A plethora of whitewash-painted buildings stand chaotically arranged across the hilly scenery, providing emphasis to the green, black and red on a lone Jordanian flag. Its flutter can be heard in the wind. There is a unique serenity on Citadel Hill, known locally as ‘al-Qal’a’, just one of the seven ‘Jabals’, or hills which comprise Amman.
Absorbing the panorama, with the Temple of Hercules at the heart of the Jabal, and the Roman Amphitheatre at its foot, you’d feel as if you were dropped into a Byzantine era Mediterranean city. Only the occasional distant beep of vehicles and the Adhan, the Islamic call to prayer, can be heard echoing from various mosques, alerting you to the chaotic Middle-Eastern city below.
‘You want to go there?’ asks Jamal, a taxi driver, offering every snippet of Amman related knowledge he has as he ushers me into the vehicle, in a typically helpful Jordanian style. ‘Inshallah’ he exclaims as the taxi sets off. With each turn down the winding hill, the mosques’ call becomes less faint, a damp heated scent begins to fill the air and the clamour of Arabic voices can be heard.
Stepping off-onto the street side, the sharp reds and whites of chequered headdresses, or Keffiyeh, swaying in shop windows, the Arabic music blaring from radios and the incessant cluck of chickens engulf you. A van arrives a few metres ahead, and rapidly three men begin to efficiently offload animal carcasses into a butchery.
Turning into a narrow alleyway, sheltered from the commotion, behind the famous Al Husseini mosque-an array of spicy scents and distinctive hues charge at you. King Talal Street is home to Amman’s fruit and vegetable market.
The hummer of haggling does little to detract from the vibrant contrasting stalls. Heat from the mid-day sun gently warms the aubergines, chillies and olives, causing an aroma to infuse into the air. It blends effortlessly, as if somebody has freshly prepared a Tabouleh, Babba ghanoush and olive salad platter under your nose.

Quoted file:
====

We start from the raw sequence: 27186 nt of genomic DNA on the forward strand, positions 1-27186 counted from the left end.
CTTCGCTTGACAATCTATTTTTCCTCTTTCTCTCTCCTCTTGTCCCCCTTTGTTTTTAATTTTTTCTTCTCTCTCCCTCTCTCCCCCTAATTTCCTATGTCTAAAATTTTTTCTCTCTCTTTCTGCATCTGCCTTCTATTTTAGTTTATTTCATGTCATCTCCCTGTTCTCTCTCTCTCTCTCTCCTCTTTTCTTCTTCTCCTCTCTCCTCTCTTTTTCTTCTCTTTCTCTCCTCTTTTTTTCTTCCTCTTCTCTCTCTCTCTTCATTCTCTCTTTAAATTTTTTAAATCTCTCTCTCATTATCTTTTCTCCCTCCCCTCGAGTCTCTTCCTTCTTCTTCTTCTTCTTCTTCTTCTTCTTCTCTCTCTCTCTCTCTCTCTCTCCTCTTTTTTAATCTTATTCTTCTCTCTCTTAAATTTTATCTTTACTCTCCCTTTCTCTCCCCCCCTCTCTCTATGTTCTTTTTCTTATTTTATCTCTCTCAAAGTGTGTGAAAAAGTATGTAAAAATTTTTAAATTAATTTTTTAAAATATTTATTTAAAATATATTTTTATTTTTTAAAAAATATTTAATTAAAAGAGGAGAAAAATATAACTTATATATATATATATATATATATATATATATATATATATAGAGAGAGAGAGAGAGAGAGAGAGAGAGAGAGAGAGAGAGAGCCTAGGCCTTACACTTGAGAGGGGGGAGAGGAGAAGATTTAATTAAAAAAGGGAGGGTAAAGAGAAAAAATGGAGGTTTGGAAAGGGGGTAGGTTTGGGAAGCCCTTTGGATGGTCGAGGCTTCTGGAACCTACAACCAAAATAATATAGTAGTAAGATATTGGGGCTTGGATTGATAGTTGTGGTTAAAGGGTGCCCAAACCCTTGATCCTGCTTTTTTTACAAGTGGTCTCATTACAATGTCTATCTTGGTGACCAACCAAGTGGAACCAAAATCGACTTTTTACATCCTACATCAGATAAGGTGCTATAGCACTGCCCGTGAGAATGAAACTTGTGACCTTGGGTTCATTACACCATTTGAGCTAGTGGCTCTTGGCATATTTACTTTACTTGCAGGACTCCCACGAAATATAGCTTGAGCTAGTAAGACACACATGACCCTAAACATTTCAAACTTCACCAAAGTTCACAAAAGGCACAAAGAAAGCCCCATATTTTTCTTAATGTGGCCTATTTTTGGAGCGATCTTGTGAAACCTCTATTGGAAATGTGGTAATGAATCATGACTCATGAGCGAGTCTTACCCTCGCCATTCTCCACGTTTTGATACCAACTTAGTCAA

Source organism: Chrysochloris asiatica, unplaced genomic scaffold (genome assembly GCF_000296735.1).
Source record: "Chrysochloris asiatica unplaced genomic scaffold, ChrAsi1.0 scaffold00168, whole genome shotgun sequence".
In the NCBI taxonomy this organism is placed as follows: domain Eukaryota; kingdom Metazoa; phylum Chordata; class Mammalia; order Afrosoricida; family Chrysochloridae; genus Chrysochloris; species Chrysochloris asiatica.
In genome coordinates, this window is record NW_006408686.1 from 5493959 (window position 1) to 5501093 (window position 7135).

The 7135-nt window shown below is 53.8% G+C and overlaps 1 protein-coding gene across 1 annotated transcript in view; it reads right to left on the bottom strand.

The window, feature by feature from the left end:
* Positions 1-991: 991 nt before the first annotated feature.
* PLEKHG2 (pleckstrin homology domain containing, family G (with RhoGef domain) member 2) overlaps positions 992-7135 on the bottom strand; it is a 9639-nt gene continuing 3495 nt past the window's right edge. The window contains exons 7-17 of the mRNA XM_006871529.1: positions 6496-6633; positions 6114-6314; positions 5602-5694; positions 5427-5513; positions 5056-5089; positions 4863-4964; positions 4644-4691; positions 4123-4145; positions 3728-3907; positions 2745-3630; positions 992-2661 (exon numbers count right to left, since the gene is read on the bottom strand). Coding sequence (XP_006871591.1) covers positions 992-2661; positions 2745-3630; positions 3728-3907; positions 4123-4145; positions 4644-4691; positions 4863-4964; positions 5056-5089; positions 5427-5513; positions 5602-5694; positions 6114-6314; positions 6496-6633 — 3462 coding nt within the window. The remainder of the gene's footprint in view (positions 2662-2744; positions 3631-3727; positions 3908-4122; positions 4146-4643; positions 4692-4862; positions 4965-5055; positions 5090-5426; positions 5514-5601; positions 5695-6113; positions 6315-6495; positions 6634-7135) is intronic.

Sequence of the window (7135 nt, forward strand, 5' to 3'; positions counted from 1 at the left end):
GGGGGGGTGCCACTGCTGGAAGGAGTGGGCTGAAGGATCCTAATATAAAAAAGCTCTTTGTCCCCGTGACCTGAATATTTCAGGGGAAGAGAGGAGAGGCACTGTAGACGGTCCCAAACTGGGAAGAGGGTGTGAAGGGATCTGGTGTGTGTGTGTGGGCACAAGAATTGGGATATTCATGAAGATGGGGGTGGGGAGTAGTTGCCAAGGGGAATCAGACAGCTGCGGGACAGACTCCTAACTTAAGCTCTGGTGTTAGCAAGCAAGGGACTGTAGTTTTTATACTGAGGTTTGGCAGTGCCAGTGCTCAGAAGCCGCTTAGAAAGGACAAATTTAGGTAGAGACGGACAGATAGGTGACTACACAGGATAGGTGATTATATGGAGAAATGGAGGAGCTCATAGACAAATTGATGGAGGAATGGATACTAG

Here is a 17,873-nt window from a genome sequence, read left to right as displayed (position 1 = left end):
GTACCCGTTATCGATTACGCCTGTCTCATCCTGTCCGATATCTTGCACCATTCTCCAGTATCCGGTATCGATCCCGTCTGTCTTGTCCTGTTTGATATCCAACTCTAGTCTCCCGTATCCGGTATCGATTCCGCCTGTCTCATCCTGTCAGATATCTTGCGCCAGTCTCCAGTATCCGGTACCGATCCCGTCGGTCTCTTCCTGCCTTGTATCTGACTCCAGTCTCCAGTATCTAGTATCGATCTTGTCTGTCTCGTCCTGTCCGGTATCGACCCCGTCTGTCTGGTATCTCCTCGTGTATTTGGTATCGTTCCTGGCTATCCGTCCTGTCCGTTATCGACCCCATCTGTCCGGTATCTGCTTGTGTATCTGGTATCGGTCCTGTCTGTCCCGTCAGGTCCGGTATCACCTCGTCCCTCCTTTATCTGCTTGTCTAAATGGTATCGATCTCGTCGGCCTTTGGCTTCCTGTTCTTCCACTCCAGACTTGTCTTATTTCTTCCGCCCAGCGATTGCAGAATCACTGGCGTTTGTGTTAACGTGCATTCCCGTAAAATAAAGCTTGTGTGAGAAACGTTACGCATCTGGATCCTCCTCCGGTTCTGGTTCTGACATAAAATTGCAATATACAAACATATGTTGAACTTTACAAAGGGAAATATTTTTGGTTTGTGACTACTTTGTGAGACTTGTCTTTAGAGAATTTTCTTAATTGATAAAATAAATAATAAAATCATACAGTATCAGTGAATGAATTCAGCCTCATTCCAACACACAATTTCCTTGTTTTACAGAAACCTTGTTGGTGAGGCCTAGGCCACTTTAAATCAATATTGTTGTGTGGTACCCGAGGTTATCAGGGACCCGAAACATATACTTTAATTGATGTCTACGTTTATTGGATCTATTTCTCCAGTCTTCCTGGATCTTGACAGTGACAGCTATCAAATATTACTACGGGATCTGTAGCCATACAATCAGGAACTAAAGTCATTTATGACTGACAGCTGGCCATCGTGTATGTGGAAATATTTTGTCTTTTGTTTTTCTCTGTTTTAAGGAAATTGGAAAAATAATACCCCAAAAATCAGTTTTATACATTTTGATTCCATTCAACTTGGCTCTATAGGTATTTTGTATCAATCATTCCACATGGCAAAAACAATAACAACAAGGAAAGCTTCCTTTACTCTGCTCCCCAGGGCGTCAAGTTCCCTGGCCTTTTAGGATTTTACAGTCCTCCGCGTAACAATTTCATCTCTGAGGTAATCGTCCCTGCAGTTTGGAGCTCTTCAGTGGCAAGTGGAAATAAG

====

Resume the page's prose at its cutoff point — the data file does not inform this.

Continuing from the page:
Wading further through the souk, passing the bustling crowds, the scent of Za’atar, a Jordanian spice mixture, begins to fan from every orifice. The thyme, oregano and sumac neatly blend into the ambiance. A veiled woman mixes spices in a steel pot of potatoes, pine nuts and rice, and a bearded man adds some ground meat-causing the pot to sizzle.
‘Jaw’aan’ translating to hungry, the man questions catching my gaze. Perching on his stoop in the alleyway, his wife serves me the Kofta b’tahini. Water droplets from drying clothes on the balcony above splatters on the pavement beside me. With the first bite, the soft textured meat gives way to the crumble of potatoes and nuts, each crunch unleashing the army of spices. The man’s generosity continues as he offers me a warm thyme sugar-infused tea to wash it down.
Contrasting textures, vibrant flavouring and sharp tastes are not just characteristics of Jordanian cuisine. They are also symbolic for the cauldron of cultural influence, religious diversity and political factions which brings identity to the Middle-East as a whole.